Lunettas use CMOS logic chips to create patterns and tones. CMOS chips are digital logic gates, the basic building blocks of computers and other digital devices. These individual chips are used in simple circuits that can be connected with jumper wires in different configurations. This allows for complex, evolving sounds- from melodies and rhythms to abstract soundscapes and avant garde noise. This open patch wiring set up also encourages exploration and experimentation- you don’t write a song with a Lunetta synth, you discover it.

My first Lunetta.

This was exactly what I was looking for! The cool thing about Lunetta synthesizers is that you can’t really buy one- you have to build it. This encourages custom designs and new innovations. ‘Lunetta’ also covers a wide range of ideas and concepts. Some folks limit themselves to CMOS chips, op amps and passive components. Others throw in Arduinos, analog filters, effects processors or even circuit bent Speak’nSpells. You can use quality banana jacks, brushed aluminum panels and professional panel labels or you can use old cigar boxes and recycled parts. It’s really accessible. I ordered some chips on Ebay and got busy. I’m still busy!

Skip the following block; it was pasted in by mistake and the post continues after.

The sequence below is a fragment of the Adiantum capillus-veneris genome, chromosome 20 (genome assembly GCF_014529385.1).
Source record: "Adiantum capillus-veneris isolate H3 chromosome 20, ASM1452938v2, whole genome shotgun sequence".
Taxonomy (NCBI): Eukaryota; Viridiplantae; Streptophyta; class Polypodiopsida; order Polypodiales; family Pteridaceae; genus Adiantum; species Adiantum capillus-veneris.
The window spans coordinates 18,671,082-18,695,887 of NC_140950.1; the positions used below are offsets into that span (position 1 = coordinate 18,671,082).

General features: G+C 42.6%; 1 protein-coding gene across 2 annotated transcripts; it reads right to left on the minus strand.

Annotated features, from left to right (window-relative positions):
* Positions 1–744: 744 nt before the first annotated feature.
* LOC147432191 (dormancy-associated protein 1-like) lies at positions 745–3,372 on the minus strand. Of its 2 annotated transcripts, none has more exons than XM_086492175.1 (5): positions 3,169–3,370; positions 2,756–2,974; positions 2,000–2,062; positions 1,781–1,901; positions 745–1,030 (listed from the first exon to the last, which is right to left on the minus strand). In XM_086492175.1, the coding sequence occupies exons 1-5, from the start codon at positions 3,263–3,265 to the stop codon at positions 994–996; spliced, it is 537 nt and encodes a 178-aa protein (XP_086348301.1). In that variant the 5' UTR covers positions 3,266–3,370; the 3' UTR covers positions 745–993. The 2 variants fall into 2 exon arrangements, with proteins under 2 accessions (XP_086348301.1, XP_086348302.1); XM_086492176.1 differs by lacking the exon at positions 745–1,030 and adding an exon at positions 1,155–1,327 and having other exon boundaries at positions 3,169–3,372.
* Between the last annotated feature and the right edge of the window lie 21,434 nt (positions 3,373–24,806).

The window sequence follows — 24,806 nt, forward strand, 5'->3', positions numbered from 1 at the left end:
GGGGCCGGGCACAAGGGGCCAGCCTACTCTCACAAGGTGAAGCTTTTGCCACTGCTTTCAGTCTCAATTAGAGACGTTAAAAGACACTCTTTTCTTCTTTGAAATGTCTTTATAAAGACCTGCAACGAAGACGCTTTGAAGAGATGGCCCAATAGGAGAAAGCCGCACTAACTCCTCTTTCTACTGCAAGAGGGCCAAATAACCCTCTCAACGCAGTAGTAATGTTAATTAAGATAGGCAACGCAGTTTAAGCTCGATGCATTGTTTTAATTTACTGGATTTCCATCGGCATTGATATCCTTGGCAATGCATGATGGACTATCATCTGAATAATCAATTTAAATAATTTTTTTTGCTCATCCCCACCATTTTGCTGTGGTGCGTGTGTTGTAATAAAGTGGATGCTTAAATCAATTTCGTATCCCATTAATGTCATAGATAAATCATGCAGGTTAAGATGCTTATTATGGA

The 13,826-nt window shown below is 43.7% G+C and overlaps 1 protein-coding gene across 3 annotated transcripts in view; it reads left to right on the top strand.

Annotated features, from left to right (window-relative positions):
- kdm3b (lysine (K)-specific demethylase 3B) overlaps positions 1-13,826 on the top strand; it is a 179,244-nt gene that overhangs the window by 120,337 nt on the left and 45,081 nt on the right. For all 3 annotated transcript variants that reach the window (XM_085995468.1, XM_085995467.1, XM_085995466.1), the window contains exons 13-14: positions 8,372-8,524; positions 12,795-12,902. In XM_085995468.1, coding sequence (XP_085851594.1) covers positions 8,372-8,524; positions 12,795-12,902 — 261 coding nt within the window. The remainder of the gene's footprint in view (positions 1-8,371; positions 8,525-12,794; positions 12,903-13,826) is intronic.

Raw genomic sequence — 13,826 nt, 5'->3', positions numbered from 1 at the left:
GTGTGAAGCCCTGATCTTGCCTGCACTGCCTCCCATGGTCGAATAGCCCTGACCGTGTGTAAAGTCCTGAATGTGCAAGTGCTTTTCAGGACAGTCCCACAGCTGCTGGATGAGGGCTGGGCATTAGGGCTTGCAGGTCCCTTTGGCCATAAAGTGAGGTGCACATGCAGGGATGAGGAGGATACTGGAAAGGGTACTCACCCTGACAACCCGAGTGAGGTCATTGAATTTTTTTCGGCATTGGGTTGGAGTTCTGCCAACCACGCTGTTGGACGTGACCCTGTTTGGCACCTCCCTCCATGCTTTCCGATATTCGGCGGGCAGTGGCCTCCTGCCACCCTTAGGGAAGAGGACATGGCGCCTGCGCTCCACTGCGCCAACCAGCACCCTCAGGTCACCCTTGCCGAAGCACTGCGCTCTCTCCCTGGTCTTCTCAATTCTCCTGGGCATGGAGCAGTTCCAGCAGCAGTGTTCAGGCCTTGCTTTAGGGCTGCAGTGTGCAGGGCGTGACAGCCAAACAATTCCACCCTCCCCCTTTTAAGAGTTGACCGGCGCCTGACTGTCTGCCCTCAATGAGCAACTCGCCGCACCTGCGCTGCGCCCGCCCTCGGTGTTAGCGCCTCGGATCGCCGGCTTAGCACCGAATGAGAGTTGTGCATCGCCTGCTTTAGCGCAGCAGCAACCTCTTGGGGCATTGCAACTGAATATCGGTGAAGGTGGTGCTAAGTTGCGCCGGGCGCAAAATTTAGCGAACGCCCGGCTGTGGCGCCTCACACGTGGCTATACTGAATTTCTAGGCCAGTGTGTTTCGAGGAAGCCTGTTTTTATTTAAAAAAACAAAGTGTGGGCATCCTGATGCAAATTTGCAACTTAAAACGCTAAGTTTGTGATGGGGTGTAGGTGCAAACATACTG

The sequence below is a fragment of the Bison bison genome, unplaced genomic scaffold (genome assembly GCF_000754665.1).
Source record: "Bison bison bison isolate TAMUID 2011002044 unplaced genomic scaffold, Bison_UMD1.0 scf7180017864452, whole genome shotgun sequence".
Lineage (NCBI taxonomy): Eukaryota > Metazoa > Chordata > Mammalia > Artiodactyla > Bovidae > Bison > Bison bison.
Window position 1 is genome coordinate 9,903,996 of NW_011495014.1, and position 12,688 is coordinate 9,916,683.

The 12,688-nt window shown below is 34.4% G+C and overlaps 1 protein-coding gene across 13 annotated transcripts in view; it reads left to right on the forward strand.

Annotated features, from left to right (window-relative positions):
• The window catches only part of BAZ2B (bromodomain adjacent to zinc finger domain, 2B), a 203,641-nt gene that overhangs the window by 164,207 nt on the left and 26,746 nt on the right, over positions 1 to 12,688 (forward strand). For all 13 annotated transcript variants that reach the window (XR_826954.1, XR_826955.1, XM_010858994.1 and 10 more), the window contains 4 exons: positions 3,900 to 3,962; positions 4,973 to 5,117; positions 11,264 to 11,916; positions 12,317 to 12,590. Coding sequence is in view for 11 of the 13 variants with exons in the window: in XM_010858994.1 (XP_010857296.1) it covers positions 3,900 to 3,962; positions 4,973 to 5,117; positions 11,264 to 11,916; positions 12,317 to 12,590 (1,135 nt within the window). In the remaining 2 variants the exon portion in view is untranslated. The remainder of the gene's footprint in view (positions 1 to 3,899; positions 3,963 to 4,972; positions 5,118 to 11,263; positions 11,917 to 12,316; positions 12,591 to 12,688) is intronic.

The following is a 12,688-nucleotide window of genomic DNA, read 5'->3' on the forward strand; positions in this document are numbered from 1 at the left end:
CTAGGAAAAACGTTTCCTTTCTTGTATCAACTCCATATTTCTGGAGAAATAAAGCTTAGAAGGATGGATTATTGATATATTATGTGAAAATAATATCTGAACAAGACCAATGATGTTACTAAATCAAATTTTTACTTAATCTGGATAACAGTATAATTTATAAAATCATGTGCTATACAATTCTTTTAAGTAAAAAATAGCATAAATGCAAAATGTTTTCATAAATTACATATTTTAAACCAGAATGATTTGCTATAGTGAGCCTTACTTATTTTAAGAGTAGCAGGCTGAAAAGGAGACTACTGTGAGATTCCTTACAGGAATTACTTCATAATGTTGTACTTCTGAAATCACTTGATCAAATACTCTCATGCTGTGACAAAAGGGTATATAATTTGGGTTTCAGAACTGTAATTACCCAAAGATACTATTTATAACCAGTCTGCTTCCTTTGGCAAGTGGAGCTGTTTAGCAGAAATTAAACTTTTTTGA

I’ve been improving and adding to my Lunetta synthesizer for a few years. It has over 40 modules that combine to create very complex musical patterns. I used this as a framework for my own electronics education, learning new skills as I needed them. Now I use CMOS based synth circuits to teach young people. The Lunetta modules are simple so they give early success while teaching the basics of electronics and circuit building.